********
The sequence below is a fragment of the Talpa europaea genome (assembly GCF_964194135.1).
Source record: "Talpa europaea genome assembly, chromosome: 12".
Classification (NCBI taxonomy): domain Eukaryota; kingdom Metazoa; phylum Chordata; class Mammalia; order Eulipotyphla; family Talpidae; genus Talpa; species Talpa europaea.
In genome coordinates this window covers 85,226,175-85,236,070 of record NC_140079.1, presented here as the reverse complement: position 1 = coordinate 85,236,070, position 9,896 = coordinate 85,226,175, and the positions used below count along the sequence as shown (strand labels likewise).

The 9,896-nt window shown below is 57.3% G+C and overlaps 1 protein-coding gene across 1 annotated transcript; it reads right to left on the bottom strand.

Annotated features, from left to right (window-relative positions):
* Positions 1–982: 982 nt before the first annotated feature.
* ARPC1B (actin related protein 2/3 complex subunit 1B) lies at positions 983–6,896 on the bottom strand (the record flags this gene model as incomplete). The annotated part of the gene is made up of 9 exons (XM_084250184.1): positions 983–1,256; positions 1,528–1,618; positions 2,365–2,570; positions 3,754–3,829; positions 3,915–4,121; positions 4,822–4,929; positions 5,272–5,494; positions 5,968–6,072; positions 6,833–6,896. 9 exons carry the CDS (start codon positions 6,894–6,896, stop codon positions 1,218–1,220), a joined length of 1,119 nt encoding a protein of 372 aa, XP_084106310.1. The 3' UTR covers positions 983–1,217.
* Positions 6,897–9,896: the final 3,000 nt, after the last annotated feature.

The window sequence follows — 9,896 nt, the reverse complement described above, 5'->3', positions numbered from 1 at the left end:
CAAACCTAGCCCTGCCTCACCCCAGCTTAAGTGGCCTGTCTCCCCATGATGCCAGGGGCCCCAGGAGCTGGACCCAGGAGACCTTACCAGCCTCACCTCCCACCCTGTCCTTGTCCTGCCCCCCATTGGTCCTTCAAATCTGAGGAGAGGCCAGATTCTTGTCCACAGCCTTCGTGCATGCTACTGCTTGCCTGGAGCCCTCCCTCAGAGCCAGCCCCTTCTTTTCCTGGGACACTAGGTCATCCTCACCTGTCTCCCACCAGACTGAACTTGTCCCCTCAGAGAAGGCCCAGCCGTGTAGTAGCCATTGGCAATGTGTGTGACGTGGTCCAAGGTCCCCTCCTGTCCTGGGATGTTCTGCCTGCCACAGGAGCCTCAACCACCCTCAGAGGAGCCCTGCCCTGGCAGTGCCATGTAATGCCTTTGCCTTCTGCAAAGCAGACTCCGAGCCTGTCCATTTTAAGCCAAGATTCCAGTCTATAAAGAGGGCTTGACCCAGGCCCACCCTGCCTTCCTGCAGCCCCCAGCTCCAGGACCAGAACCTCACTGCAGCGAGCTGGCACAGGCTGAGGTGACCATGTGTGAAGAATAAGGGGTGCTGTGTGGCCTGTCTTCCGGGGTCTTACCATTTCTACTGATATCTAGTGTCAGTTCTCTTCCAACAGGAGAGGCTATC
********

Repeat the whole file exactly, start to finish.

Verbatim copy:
The sequence below is a fragment of the Talpa europaea genome (assembly GCF_964194135.1).
Source record: "Talpa europaea genome assembly, chromosome: 12".
Classification (NCBI taxonomy): domain Eukaryota; kingdom Metazoa; phylum Chordata; class Mammalia; order Eulipotyphla; family Talpidae; genus Talpa; species Talpa europaea.
In genome coordinates this window covers 85,226,175-85,236,070 of record NC_140079.1, presented here as the reverse complement: position 1 = coordinate 85,236,070, position 9,896 = coordinate 85,226,175, and the positions used below count along the sequence as shown (strand labels likewise).

The 9,896-nt window shown below is 57.3% G+C and overlaps 1 protein-coding gene across 1 annotated transcript; it reads right to left on the bottom strand.

Annotated features, from left to right (window-relative positions):
* Positions 1–982: 982 nt before the first annotated feature.
* ARPC1B (actin related protein 2/3 complex subunit 1B) lies at positions 983–6,896 on the bottom strand (the record flags this gene model as incomplete). The annotated part of the gene is made up of 9 exons (XM_084250184.1): positions 983–1,256; positions 1,528–1,618; positions 2,365–2,570; positions 3,754–3,829; positions 3,915–4,121; positions 4,822–4,929; positions 5,272–5,494; positions 5,968–6,072; positions 6,833–6,896. 9 exons carry the CDS (start codon positions 6,894–6,896, stop codon positions 1,218–1,220), a joined length of 1,119 nt encoding a protein of 372 aa, XP_084106310.1. The 3' UTR covers positions 983–1,217.
* Positions 6,897–9,896: the final 3,000 nt, after the last annotated feature.

The window sequence follows — 9,896 nt, the reverse complement described above, 5'->3', positions numbered from 1 at the left end:
CAAACCTAGCCCTGCCTCACCCCAGCTTAAGTGGCCTGTCTCCCCATGATGCCAGGGGCCCCAGGAGCTGGACCCAGGAGACCTTACCAGCCTCACCTCCCACCCTGTCCTTGTCCTGCCCCCCATTGGTCCTTCAAATCTGAGGAGAGGCCAGATTCTTGTCCACAGCCTTCGTGCATGCTACTGCTTGCCTGGAGCCCTCCCTCAGAGCCAGCCCCTTCTTTTCCTGGGACACTAGGTCATCCTCACCTGTCTCCCACCAGACTGAACTTGTCCCCTCAGAGAAGGCCCAGCCGTGTAGTAGCCATTGGCAATGTGTGTGACGTGGTCCAAGGTCCCCTCCTGTCCTGGGATGTTCTGCCTGCCACAGGAGCCTCAACCACCCTCAGAGGAGCCCTGCCCTGGCAGTGCCATGTAATGCCTTTGCCTTCTGCAAAGCAGACTCCGAGCCTGTCCATTTTAAGCCAAGATTCCAGTCTATAAAGAGGGCTTGACCCAGGCCCACCCTGCCTTCCTGCAGCCCCCAGCTCCAGGACCAGAACCTCACTGCAGCGAGCTGGCACAGGCTGAGGTGACCATGTGTGAAGAATAAGGGGTGCTGTGTGGCCTGTCTTCCGGGGTCTTACCATTTCTACTGATATCTAGTGTCAGTTCTCTTCCAACAGGAGAGGCTATC